Robert Yerkes had a problem. It was the early 1910s and his beloved field of psychology was stuck. Psychology was considered a "soft" science and Yerkes wanted to show that this field was rigorous. To give psychology more legitimacy and gravitas as a "hard" science, Yerkes had to demonstrate that psychology had a quantitative element. He needed data and lots of it.
Yerkes was a frustrated man. He spent part of his career at Harvard and then Yale, but could not get much traction in moving up in the ranks. He is most famous for his work on primates and his strength as a great organizer of people. He was an affable leader and served as president of the American Psychology Association (APA) in 1917. In this role he could break psychology from its "soft" science stigma.
World War I would provide his opportunity. The army had 1.75 million recruits and needed to evaluate them. Yerkes had a multiple-choice apparatus that he used in his animal studies that he could apply to these recruits. Yerkes offered to the military officials that mental tests would help win the war by giving them a reliable way to evaluate their soldiers. The Army's goal was to improve the efficiency in evaluating enlisted men by moving away from time-consuming written and oral examinations, to these easy-to-evaluate tests. Yerkes motives was to move his profession from an art to a science with real data from a massive sample size of men.
The plan was to devise three tests. One test was used to identify literate recruits (Army Alpha) and another to identify illiterate ones (Army Beta). Those who fail both of those tests were ranked as privates and tested for their ability to be resourceful or to understand written instructions. Underlying these tests was a pathway to identify feeble-mindedness in "unwanted" groups (commonly associated to race or country of origin), and a linkage to the eugenics movement. (Stephen Jay Gould spells out the dark past of these tests in his aptly titled book, The Mismeasure of Man.) There were less than altruistic motives for these tests, and it is hard to say that Yerkes was blind to them.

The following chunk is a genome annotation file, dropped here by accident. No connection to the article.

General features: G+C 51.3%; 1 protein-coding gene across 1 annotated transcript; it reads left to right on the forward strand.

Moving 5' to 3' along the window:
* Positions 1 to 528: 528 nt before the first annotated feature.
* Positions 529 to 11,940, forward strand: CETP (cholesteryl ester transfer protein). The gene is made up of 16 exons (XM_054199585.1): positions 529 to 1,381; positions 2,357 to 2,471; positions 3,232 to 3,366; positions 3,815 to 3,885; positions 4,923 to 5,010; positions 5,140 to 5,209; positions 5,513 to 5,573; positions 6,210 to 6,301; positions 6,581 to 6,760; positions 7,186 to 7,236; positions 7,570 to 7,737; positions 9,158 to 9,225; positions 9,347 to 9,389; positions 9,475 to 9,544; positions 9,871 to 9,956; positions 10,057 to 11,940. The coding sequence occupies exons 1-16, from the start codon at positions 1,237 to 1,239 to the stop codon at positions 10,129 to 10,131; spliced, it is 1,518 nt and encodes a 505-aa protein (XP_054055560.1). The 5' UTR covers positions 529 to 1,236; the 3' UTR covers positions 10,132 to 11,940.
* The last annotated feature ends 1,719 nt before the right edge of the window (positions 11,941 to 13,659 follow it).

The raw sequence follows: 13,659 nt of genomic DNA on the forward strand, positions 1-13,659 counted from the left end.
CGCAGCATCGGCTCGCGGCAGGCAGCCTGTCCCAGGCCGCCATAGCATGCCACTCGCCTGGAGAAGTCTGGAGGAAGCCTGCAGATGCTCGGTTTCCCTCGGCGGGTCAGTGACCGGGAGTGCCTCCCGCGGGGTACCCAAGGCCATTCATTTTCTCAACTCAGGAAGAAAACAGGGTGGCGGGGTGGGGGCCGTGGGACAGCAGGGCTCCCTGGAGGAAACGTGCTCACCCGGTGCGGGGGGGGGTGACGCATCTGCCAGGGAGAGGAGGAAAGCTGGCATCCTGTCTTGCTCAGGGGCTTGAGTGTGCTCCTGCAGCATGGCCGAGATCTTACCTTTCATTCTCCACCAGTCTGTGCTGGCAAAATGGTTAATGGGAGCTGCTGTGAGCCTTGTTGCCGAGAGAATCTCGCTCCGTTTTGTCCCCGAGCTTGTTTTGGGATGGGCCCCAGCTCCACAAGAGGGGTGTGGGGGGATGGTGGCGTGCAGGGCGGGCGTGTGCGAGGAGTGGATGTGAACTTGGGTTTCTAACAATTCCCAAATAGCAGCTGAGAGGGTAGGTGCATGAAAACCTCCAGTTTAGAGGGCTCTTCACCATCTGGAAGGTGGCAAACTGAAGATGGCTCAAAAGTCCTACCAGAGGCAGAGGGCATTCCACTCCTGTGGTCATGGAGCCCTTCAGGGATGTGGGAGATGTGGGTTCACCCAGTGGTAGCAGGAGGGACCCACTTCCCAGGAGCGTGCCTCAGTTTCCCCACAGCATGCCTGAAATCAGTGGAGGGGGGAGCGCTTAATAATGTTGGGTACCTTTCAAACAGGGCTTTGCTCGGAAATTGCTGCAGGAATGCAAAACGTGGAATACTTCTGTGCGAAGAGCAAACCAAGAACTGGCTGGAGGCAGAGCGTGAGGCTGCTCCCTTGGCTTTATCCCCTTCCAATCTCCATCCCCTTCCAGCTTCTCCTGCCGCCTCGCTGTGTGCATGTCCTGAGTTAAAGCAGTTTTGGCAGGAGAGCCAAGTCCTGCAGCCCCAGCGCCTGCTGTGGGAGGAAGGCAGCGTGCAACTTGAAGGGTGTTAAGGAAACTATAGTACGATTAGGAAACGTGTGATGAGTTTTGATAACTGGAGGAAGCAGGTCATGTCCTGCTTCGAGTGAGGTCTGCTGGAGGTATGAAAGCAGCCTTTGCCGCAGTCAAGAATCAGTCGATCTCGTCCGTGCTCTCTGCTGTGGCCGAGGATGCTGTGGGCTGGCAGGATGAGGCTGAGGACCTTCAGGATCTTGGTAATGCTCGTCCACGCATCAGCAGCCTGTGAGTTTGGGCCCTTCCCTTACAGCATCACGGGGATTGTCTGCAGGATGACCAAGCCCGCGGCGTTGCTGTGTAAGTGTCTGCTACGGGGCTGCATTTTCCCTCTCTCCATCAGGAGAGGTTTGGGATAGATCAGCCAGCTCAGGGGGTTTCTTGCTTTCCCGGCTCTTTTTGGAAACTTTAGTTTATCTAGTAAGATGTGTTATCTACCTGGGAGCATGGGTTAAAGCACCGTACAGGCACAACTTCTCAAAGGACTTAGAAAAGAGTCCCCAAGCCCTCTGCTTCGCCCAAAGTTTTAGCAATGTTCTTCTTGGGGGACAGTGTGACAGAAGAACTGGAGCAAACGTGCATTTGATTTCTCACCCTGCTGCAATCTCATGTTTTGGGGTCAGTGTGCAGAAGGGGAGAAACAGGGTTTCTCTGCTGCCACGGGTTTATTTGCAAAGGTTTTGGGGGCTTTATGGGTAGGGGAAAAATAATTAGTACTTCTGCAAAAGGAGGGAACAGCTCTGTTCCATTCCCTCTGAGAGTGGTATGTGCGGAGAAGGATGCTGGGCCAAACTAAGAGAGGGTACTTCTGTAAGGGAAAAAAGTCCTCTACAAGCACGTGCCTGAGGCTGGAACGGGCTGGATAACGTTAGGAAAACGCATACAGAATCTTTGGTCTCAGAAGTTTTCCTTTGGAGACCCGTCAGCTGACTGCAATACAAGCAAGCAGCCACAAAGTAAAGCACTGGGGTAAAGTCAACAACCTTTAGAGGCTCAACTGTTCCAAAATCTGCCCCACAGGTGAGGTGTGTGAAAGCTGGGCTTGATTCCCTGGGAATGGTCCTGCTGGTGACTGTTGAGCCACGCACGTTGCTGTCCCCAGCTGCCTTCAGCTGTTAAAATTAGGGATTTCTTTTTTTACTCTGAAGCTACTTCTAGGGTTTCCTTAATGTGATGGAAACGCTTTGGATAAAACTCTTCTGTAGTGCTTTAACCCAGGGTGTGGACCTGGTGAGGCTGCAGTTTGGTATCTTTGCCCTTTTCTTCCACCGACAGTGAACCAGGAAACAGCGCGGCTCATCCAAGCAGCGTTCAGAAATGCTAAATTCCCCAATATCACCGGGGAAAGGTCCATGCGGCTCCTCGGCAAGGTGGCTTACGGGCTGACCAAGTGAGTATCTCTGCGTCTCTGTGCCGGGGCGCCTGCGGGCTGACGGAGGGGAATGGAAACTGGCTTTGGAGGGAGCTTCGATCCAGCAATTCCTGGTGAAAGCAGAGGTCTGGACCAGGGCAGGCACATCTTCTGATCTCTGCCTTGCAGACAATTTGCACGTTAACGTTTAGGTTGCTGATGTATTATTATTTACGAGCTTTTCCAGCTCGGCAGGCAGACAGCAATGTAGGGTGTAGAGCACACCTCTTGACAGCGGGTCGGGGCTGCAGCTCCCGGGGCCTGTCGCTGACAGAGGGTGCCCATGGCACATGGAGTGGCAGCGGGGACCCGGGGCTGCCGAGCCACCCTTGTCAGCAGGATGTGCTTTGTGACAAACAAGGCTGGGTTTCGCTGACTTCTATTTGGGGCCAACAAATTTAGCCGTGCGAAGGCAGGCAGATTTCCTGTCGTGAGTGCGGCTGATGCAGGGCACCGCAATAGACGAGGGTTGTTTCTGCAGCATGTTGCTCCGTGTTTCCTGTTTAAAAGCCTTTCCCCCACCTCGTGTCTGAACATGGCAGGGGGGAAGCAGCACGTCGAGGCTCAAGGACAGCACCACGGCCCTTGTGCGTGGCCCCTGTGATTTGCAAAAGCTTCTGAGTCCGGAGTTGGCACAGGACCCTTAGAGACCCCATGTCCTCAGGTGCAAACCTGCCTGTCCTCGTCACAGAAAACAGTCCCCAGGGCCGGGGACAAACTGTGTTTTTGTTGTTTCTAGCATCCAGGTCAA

After the recruits were tested, the army did not make much use of the results. But that did not concern Yerkes. He had his data and the legitimacy he craved.
Soon, Yerkes got a stream of requests from commercial industries and educational institutions. His tests would rank everyone. One of Yerkes' followers, C. C. Bringham was secretary of the College Entrance Examination Board and developed the multiple-choice Scholastic Aptitude Test (SAT) based on the army's model. The SAT became the standard since 1926. Yerkes' brainchild became Frankenstein.
Given its history, the SAT not only needs a revision but a re-evaluation. These tests were never designed to improve pedagogy; they were designed to promote psychology and bad science. Perhaps we should consider if this is a path we want to continue to take. Think about it. How we decide to move ahead will be our biggest test.
Ainissa Ramirez, Ph.D. is a scientist and co-author of Newton's Football: The Science Behind America's Game. She resides in New Haven, CT and is writing a book on the social history of materials science.
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